Waterton is part of the Crown of the Continent ecosystem.

Waterton is part of the Crown of the Continent ecosystem.

Festivals can beat the fall blues

Feel depressed when the summer holidays end? Staying home until its time for a winter escape to someplace sunny has me wanting to give a bottle of wine mouth-to-mouth resuscitation! A healthier way to overcome the fall blues is to search the Internet for festivals reinventing shoulder-season travel. That is how I found myself at the Waterton Wildlife Festival in September.

Feel depressed when the summer holidays end?

Staying home until its time for a winter escape to someplace sunny has me wanting to give a bottle of wine mouth-to-mouth resuscitation!

A healthier way to overcome the fall blues is to search the Internet for festivals reinventing shoulder-season travel. That is how I found myself at the Waterton Wildlife Festival in September.

Waterton is one of those places you want to see, but the drive and the horizontal wind — it is one of Alberta’s windiest places — make it easy to delay visiting.

If you can rationalize the big winds as an excuse not to waste time on hairstyles, you can focus on the natural beauty.

Waterton is jam-packed with wildlife, including 250 species of birds, 60 species of mammals, 24 species of fish, 10 species of reptiles and amphibians, and a major bat migration route!

Banff National Park is 13 times larger but no Canadian national park of a similar size has this diversity!

With only 100 winter residents, you are more likely to encounter wildlife than locals but seeking out the latter will give you something to talk about.

At the Waterton Wildlife Festival, local experts share their animal expertise and turn a stroll through gale-force winds from a chance to weigh down your hiking boots with rocks into some of the best nature experiences of your life.

Dale Patton, a conservation biologist, led our group on an Antlers of The High Country meander into the grasslands frequented by Waterton’s 1,500 elk.

Dale says, “Waterton is one of the best places in North America to see the rut.”

We did not see an elk or an antler on our hike but I did learn where to find them.

At dusk, I parked near the nightly action and watched a bull elk keep his females from joining the single bulls trailing behind the harem like dogs waiting under a toddler’s highchair for food to drop.

Another local expert, John Russell, son of famed author, photographer and conservationist Andy Russell, shared his love of bears in a hike that felt like being a bear for a day.

Giving us a taste of bear life, John led us off the road into the bush, eschewing the trails in favour of stumbling — me, not John — through skunk cabbage and berry bushes.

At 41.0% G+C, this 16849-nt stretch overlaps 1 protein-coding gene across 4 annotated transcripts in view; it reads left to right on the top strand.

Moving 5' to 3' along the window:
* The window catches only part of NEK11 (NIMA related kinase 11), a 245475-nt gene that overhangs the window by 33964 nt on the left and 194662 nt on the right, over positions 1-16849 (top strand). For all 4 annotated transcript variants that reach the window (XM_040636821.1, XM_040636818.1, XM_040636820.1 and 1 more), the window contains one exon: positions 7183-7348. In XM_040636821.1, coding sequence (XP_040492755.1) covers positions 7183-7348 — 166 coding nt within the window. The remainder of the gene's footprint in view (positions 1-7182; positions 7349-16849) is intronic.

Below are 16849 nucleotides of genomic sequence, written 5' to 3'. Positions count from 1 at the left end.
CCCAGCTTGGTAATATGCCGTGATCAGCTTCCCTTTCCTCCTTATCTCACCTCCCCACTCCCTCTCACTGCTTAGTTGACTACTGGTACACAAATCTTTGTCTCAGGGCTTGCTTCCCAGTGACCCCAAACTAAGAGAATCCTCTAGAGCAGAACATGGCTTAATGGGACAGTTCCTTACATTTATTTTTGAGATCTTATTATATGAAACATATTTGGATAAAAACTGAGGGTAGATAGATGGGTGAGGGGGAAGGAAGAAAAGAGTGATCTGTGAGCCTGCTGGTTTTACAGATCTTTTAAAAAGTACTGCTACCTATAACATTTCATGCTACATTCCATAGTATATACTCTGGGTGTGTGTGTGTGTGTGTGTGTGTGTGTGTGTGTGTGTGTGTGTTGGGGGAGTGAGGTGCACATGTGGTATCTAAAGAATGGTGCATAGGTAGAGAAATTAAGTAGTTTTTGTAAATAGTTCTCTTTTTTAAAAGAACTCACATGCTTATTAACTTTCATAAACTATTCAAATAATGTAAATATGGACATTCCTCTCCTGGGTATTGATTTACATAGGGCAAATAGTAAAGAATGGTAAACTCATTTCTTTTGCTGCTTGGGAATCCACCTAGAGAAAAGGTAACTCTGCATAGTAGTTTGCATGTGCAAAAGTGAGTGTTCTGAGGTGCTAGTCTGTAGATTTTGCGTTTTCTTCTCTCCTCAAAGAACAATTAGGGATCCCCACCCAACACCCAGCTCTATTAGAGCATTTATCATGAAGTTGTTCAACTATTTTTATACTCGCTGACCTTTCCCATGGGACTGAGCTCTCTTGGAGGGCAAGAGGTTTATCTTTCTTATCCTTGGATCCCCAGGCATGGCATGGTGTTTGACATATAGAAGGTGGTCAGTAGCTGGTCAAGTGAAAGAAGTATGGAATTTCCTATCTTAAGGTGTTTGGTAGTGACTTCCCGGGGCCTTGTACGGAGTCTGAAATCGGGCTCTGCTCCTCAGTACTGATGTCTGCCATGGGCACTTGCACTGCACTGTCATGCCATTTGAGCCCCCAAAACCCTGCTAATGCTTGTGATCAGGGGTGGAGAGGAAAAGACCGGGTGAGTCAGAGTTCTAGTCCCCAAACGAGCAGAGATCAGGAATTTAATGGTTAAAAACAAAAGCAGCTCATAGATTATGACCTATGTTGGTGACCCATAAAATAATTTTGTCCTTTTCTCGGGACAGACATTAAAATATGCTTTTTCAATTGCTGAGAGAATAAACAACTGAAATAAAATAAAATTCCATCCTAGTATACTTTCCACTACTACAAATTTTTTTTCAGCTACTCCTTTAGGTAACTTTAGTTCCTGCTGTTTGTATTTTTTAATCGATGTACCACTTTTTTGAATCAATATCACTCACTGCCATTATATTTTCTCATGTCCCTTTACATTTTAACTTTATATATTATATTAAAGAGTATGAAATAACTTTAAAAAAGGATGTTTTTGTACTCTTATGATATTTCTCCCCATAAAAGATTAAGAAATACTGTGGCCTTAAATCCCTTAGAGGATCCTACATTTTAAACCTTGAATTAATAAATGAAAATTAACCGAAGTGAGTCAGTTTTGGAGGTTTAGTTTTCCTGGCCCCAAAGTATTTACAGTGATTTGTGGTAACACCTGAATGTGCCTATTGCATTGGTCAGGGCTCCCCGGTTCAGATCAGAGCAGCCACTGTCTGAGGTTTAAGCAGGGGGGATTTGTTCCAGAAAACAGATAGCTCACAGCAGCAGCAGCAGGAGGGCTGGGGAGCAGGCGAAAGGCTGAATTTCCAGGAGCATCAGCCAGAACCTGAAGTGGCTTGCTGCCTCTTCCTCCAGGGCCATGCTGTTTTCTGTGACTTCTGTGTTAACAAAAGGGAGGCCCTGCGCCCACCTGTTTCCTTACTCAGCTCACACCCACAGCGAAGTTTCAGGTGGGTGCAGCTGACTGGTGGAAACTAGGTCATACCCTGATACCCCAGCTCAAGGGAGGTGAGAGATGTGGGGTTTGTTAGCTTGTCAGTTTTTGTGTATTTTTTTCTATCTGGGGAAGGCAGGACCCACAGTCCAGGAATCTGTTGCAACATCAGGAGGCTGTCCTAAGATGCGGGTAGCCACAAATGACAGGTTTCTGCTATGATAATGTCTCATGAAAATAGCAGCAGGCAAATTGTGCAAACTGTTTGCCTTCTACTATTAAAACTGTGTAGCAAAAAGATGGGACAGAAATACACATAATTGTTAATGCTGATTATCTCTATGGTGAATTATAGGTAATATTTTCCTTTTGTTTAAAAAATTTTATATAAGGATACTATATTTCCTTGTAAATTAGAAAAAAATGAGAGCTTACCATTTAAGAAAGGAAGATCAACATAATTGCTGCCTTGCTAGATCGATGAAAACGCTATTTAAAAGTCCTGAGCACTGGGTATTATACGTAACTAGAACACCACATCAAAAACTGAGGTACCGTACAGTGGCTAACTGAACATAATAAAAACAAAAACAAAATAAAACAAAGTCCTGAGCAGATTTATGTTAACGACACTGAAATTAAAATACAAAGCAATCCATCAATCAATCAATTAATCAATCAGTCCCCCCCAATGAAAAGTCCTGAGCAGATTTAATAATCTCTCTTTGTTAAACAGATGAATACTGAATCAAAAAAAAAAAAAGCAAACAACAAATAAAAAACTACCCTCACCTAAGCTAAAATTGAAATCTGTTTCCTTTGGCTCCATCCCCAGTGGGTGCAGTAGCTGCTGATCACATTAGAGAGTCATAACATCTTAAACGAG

We checked out a bear bulletin board, a tree with numerous scratches and bites where bears leave their marks and scents to let others know they are in the area.

We poked at bear scat and listened to John tell how he replaced his birdbath with a bear bath when the bears started hogging the water.

John said, “When you live with the bears, you get used to being around them. I’ve been in a chair reading a book while a bear eats grass under me.”

I did not see reading with bears on the festival program, but I enjoyed walking with someone who had.

John, with the quiet confidence often found in people who have spent years in nature, described growing up in bear country and experiences he could not explain with science.

On camping in sleeping bags without tents, John said, “The bears didn’t eat us like oysters on the half-shell. They knew we were around the ranch and they left us alone.”

They left me alone, too, when I cruised the road to Red Rock Canyon. I spotted several bears devouring berries like an over-achieving vacuum cleaner.

The bears ignored the cars with cameras sticking out of every window and continued their ursine eating festival, adding as much as 15 kg each week in weight.

As I headed for home, the wind seemed less obnoxious.

I realized the abrupt meeting of mountains and prairie that caused it also creates one of the few North American places where all species of major carnivores are still found.

There are also enough photography opportunities here to have you jumping out of the car every five minutes for just one more shot.

Shoulder-season travel just got a lot less boring.

If you go:

• Book accommodation early as Waterton is crowded in September; www.mywaterton.ca has several hotel choices.

• If you love flowers, check out the spring Wildflower festival. You will find more than 50 per cent of Alberta’s wildflowers in this botanist’s paradise.

For information, contact Trail of the Great Bear at www.trailofthegreatbear.ca.

Carol Patterson helps businesses and people reinvent themselves through adventure. When she isn’t travelling for work, Carol is travelling for fun. More of her adventures can be found at www.carolpatterson.ca.